Monday, July 16, 2007

Why Should We Vote?

Arguably, or maybe unarguably, the biggest pain in the side of politically active folk is people who don't vote. Inexplicably, about half of registered voters (in a big election) do not find the occasion important or convenient enough to vote. Trying to find out why this is, is equally frustrating.

But today, O' glorious day! We can examine first hand the mindset of such a person, thanks to her letter to the Capital.

In this past election, I voted for the first time in my 44 years.

If you are 44 years old now, then the first time you could have voted is around 1981, and the first presidential election for you would/could have been 1984. I know that some of you, the loyal readers, are wondering why this person would not vote in 1984 when she could have. Well, here are some national events that were happening in 1984:

-Reagan proposes world wide chemical weapons ban
-USSR boycotts summer olympics in Los Angeles
-Hezbollah bombs US embassy in Beirut
-First woman executed in U.S. in 22 years
-crack cocaine first introduced in Los Angeles

No? Not compelling enough for you to vote, to show your beliefs on these issues? Ok, let's continue.

I had never voted before because I believed politicians are liars.

While preparing to write what I am writing right now, the cursor stood blank on the page for a while, because I scarcely knew where to start. I'm afraid that what I am about to say is incomplete and inarticulate, but i have to write something. The whole point of a representative republic, like we live in, is that the government derives its authority through the consent of the governed. The way you give consent is by voting for a candidate to govern you. If you wish, you can refuse you grant your consent by casting a 'protest vote', which means casting a ballot but not selecting any candidate.

They make promises that appeal to you, not to fulfill them, but to go further and do something they claimed to be against -- or they just simply make a mess of things.

Two points here. First, if one politician is even marginally less of a liar, hypocrite, or moron, or is less messy, voting for that person would be meaningful. In the unlikely case that they are equally unqualified, you can cast a protest vote. Second, if a politician breaks his promises or exercises blatant disregard of his oath, you can actually recall the politician from office. In the city of Annapolis, you can start a petition and force a referendum election with signatures from 30% of registered voters. Maryland does not allow for recall of a governor, but if you want you can move to a state that does.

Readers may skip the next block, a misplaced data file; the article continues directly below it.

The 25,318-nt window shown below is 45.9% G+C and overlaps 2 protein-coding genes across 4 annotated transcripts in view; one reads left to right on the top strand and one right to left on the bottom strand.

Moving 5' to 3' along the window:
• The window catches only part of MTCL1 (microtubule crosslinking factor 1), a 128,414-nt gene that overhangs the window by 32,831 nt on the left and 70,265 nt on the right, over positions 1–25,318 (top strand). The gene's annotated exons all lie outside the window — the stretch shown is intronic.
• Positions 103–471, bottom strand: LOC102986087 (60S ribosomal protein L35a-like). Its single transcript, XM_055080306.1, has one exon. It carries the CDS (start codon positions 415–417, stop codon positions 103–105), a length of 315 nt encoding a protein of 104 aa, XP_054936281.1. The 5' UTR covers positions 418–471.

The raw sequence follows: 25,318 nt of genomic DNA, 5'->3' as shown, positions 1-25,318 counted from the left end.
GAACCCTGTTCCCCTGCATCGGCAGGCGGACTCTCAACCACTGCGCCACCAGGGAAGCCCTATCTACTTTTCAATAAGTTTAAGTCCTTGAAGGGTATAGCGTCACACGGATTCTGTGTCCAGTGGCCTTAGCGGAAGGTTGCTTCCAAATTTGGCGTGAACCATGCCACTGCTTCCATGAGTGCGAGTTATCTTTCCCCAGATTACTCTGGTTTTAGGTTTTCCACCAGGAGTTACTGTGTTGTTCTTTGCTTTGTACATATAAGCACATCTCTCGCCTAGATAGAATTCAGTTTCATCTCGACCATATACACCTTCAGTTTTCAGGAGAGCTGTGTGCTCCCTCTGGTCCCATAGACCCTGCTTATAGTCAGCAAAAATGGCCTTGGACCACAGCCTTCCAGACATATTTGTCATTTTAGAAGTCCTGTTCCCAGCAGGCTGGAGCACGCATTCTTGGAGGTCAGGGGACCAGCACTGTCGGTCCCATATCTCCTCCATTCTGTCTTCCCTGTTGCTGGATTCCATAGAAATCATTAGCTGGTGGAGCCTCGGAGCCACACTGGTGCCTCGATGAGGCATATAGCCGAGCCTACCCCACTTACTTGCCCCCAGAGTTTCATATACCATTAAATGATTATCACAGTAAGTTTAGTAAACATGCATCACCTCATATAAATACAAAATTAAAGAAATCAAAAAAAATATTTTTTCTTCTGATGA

I decided it was my responsibility to vote,


mainly because of all the lives that had been given so that I would have that right.

Only partially correct. These lives were indeed given so you can vote, but in a larger and more accurate sense they were given (amongst other reasons) so you could continue to enjoy your political freedoms and influence the way in which you are governed. Therefore, it is your civic duty to make known the way in which you demand to be represented--you do this by voting.

Well, it looks like my earlier feelings weren't too far off.

Assuming you are referring to your belief that politicians are liars, and so forth, YOU ARE RESPONSIBLE FOR THIS. A politician who knows that the electorate, specifically the people who oppose him/her, is disinterested or will not vote will not do anything to satisfy you because it does not affect him. You do not vote so he/she does not care about you. If you, the loyal reader, would like more information regarding this issue, a more comprehensive analysis can be obtained through the study of Public Choice Economics.

The gubernatorial candidate I voted for won.

Agghhhh! Why you would vote for him is the subject of another post. For now, thank you for voting.

He promised to revamp the juvenile justice system, which I am an advocate for. He did nothing.

Doing nothing is a key strategy of the O'Malley Next Election Plan. It is harder to piss people off if you don't do anything, and not pissing people off helps you ascend the political ranks. (What also helps you ascend the ranks is to govern in a way that improves the lives of the citizens. But that's too much like work.)

Nationally, I voted for a horrific pair of candidates. Now we are in a war where so many are dying, and I really don't see a safe way out.

Not really the purpose of this blog, but what the hell....does anyone think that today, right now even, we couldn't remove all of our troops and bomb Iran, Iraq, or Ward 8 back to the stone age? (Note to Ward 8: just kidding.) That would be a safe way out. But that's probably not the answer and it's definitely another conversation.

I will be changing to a registered Independent and continue to pray for a way out.

This last sentence of your letter is the most furiously appalling of the whole bit. Praying is good, but you should not be praying for a light load, as it were, you should be praying for a strong back. You should be praying for the politicians to lead with righteousness and vigilance, and praying that you have the strength to stay the course. Instead, you have recused yourself from your already paltry participation in the political process. You have given up. You have thrown your hands in the air and announced that you will allow--by your own words--the politicians to make a mess of things. To boot, as if changing your registration to Independent affects anything (except by eliminating your ability to vote in a primary election), you have abandoned whatever principles attracted you to your previous political party and declared yourself an independent. Sadly, ma'am, you are not independent, you are apathetic.

Even so, Ms. Deshaies, I would like to thank you for your letter. Researching my response has enhanced my understanding of government, and hopefully karma will eventually re-inspire your efficacy.